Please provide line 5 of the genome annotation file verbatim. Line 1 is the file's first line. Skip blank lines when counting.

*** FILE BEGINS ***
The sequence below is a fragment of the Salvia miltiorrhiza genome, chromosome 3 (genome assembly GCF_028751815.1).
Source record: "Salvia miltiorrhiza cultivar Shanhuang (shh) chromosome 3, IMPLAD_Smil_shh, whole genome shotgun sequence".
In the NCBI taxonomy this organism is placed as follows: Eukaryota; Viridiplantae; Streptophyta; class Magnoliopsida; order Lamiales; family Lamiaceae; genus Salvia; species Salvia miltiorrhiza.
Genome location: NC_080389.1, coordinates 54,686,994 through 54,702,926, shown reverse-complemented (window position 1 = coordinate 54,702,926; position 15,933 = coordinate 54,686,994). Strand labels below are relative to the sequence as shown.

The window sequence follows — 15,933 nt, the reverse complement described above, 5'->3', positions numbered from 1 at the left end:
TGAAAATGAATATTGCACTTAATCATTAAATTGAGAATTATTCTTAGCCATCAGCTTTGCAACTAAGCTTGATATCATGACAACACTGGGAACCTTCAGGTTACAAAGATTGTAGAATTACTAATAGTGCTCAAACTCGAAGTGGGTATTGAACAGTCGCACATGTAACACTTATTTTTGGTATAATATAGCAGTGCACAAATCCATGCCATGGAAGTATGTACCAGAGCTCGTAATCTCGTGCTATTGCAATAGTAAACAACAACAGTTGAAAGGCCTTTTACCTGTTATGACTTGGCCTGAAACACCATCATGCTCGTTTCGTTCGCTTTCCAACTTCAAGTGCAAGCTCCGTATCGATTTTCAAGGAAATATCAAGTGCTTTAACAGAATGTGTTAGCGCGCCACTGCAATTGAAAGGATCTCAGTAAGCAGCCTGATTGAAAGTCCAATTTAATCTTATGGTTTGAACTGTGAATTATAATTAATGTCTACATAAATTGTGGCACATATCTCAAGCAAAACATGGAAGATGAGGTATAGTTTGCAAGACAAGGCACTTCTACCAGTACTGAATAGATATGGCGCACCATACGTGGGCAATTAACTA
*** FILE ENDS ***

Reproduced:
The window sequence follows — 15,933 nt, the reverse complement described above, 5'->3', positions numbered from 1 at the left end: